Home economics is starved of teachers

15th September 2006 at 01:00
Home economics and music are now the two biggest shortage subjects in secondary teaching, according to unpublished figures for teacher recruitment.

The TESS has learned that, by contrast, English and maths have a surplus of applicants. This will comfort ministers who have targeted these subjects in their drive to raise literacy and numeracy standards by cutting class sizes in early secondary.

Computing, physics and technical education, which have had trouble attracting numbers in the past, are now hitting their targets. Iain Smith, the dean of education at Strathclyde University, suggests this may be due to mature entrants making a career change.

However, in the week when unhealthy eating and child obesity have once again hit the headlines, serious concerns have emerged over difficulties in recruiting home economics teachers, particularly as almost 50 per cent of those teaching it are already aged over 50 - a higher proportion than in any other subject.

Education authorities said they had places for 81 home economics probationers, but teacher education institutions (TEIs) trained only 50 PGCE students. And in music, the authorities wanted 75 music probationers but TEIs produced only 57 student teachers.

By contrast, this year schools had 228 places for probationer English teachers and 214 for maths. TEIs took 332 English and 261 maths PGCE students. This means that the Scottish Executive has fully funded the additional 104 English and 47 maths induction year placements this year.

A spokesman for the Executive said: "These figures have huge caveats. They are out of date and do not provide a reliable picture of actual vacancies.

"In English and maths they have to be looked at in the light of class size commitments which will need to be met in 2007."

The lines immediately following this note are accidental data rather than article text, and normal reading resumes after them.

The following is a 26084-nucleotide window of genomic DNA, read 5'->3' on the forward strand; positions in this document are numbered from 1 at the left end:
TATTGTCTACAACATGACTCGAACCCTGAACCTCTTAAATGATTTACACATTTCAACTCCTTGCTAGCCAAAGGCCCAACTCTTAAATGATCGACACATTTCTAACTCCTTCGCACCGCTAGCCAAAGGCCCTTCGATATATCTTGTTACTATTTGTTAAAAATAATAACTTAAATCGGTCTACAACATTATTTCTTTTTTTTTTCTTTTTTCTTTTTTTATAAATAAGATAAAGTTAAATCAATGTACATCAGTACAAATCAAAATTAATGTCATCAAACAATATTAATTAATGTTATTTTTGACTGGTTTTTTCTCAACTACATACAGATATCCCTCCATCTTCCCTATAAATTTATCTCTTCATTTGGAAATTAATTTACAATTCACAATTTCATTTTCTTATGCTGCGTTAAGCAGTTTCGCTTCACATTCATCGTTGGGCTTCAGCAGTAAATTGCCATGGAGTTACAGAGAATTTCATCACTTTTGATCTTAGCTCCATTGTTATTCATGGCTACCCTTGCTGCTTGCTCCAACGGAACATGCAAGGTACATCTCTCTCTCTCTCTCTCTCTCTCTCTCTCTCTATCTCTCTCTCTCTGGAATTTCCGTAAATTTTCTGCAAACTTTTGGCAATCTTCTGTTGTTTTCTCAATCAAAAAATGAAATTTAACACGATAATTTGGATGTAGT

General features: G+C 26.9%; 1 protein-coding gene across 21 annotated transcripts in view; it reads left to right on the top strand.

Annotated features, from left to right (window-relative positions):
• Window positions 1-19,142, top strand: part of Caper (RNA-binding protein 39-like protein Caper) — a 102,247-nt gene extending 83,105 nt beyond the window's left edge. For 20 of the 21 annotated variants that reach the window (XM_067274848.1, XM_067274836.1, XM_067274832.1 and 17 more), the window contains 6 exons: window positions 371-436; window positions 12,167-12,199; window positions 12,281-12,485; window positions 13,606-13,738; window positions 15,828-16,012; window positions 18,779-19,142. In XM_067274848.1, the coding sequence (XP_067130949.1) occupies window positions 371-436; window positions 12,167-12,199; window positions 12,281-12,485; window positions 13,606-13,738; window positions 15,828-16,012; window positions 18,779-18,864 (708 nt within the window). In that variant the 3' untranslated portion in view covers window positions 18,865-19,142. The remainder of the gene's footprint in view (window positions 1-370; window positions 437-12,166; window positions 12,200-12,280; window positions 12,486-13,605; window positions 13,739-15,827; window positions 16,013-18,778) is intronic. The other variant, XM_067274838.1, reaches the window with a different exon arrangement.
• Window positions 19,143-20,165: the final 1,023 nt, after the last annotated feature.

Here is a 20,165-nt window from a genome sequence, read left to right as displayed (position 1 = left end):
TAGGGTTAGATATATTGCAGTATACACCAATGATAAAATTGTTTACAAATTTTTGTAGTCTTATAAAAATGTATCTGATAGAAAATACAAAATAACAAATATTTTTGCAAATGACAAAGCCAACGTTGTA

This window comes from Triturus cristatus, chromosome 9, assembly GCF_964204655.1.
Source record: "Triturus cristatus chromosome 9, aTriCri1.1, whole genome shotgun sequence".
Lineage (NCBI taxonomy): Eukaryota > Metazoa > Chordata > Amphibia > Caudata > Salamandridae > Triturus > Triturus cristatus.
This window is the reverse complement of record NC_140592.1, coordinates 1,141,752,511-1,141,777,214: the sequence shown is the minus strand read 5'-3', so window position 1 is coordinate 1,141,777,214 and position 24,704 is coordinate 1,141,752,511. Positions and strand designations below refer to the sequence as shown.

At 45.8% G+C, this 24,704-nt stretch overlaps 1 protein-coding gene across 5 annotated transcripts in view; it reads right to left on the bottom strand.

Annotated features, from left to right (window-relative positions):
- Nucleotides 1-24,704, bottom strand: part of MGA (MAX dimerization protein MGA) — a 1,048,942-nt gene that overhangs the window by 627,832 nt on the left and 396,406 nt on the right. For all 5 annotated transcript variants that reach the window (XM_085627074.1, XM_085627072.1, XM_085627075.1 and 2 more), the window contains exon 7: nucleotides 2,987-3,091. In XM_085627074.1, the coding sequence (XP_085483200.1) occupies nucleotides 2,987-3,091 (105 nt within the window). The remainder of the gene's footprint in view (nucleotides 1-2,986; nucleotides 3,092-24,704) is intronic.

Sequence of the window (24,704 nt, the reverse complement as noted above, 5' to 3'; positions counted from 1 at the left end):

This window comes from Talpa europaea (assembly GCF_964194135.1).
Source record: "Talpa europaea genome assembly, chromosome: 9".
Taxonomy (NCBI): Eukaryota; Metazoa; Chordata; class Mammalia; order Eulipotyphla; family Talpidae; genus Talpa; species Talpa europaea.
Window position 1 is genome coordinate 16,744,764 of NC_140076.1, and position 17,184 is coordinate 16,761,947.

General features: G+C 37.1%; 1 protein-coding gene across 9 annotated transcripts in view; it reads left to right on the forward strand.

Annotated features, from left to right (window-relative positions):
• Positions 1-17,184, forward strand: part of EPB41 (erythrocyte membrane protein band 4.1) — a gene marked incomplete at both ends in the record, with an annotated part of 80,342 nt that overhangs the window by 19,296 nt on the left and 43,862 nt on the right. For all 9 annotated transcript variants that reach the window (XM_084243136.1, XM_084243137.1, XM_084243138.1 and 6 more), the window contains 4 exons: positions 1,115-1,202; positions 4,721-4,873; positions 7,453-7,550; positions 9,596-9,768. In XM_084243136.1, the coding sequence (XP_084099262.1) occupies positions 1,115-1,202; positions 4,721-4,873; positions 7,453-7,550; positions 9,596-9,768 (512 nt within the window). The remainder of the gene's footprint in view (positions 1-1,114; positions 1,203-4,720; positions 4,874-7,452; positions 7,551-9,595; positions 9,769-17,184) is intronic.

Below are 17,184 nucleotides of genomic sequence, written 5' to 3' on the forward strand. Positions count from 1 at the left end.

He added: "We recognise that teacher supply in home economics has been tighter in recent years than we would like. However, the latest teacher vacancies survey showed that only one per cent of home economics posts had been vacant for over three months.

"Intakes to postgraduate home economics teacher-training places have increased from 17 to 55 in the last three years and Dundee University has started a PGCE course in September."

Yvonne Dewhurst, a lecturer in education and home economics tutor at Aberdeen University, said education faculties in the north of Scotland struggled to recruit to their home economics PGCE course because there were very few qualifying undergraduate degrees offered in universities outwith the central belt.

Aberdeen University now offers a two-year distance learning PGCE programme, but it has failed to attract sufficient numbers for home economics. Dundee University has launched a new PGCE in home economics, which has five entrants, making it the third TEI in Scotland to offer the course.

Ms Dewhurst suggested that one problem is that youngsters who are doing Higher home and food technology find that it is not seen as an appropriate Higher for entry into higher education by some universities.

She said there is also a public perception problem about what home economics involves. She received numerous calls from people with degrees in hospitality who thought this was a qualifying degree for home economics teaching, when it is not.

Lesley Beaton, lecturer in health education and home economics in Strathclyde University's education faculty, where the bulk of PGCE home economics teachers are trained, called for extra support from the Scottish Executive to prioritise recruitment.

She argued that, with the prominence now being given to health and child obesity, home economics should be the main delivery mechanism for information about nutrition, healthy eating, and just showing children that tasting food could be fun.

Meanwhile, Graeme Wilson, secretary of the Scottish Association for Music Education, said there was a general concern about both the quantity of music teachers in Scotland and the quality of some of them.

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